Ed Gein couldn’t take his eyes off the can of antifreeze. Even as he got down from his car, his eyes seemed fixated upon the can that was now sitting on the front passenger seat. One full gallon of antifreeze: Ed wondered if he really needed so much of antifreeze.
Harsh winter wind clapped with Ed’s face. Yes, Ed thought, antifreeze can never be enough in such weather. Ed stretched his hand to the passenger’s seat and picked up the can of antifreeze before walking back to the house.
Ed’s home was in the middle of vast farmland. Most of the surrounding farms belonged to Ed. Before Ed, they belonged to his Mother. His home was big, but for Ed it seemed as if it kept getting smaller and smaller after his mother’s death. Only the kitchen mattered to him now. Ed walked straight towards the kitchen.
Ed missed his mother. Her kind speeches, her wisdom, her warmth – she was the only woman in his life. ‘Be wary of women, son, they are the reason for all your sins,’ his mother had told him again and again. Ed thought of this again, and nodded his head to the wind. Ed never dated. Ed never wanted to. His devotion was for his mother, and no one else could replace her. ‘I’d rather die alone than replace my mother with some loose woman,’ Ed had told himself time and again.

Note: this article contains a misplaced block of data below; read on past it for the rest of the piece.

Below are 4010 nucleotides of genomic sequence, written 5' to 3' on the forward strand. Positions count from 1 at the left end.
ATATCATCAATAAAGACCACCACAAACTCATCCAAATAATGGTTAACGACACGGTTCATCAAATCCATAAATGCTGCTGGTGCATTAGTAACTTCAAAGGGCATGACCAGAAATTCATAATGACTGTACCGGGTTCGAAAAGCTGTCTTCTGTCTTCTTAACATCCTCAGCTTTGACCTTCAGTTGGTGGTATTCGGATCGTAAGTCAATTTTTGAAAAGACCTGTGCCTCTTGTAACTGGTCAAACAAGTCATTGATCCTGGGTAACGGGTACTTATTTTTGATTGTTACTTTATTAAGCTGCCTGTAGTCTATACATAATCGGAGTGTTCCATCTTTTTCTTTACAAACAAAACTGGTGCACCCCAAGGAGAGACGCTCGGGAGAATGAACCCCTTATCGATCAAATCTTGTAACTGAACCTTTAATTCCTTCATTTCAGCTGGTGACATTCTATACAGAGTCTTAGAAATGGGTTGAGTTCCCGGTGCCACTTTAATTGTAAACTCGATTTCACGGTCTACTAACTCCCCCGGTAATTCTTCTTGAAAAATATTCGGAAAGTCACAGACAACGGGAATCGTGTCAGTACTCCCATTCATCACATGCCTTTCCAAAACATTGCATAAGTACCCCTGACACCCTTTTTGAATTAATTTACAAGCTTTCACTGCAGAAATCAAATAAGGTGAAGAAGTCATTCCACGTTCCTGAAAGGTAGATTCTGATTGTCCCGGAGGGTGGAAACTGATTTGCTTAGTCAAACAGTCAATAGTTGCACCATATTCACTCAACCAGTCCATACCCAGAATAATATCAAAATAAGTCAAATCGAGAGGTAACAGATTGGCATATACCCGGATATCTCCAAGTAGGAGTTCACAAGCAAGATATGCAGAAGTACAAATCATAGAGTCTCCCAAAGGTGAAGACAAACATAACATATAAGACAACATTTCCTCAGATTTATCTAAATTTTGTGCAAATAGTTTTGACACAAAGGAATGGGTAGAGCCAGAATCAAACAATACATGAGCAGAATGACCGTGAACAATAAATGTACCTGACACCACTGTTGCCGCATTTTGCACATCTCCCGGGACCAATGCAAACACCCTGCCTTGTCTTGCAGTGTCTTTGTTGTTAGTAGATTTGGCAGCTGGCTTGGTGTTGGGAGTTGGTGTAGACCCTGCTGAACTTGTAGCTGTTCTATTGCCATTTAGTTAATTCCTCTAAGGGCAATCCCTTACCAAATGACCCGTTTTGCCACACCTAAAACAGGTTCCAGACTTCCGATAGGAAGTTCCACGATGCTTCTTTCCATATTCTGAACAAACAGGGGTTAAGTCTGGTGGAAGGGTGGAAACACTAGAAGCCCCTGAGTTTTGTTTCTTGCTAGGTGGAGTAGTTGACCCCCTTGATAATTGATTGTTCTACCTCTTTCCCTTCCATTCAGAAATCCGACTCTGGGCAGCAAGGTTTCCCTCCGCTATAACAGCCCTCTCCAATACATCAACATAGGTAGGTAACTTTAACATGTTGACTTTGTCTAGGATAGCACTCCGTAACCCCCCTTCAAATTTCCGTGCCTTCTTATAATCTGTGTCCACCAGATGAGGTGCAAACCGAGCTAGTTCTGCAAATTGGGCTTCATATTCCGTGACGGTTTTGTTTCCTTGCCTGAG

Yet, Ed felt lonely. Like a four year old, he craved to see his mother once again. The very thought of not being able to see her ever again sank his heart.
Ed had been trying to fill the gaps lately, but it was difficult. It needed a lot of effort, and the result was only temporary. He was slowly coming to realize that he might never be able to bring her back, or forget her. The more Ed tried, the more bitter he felt.
Ed looked at the can of antifreeze again. Perhaps it could help.
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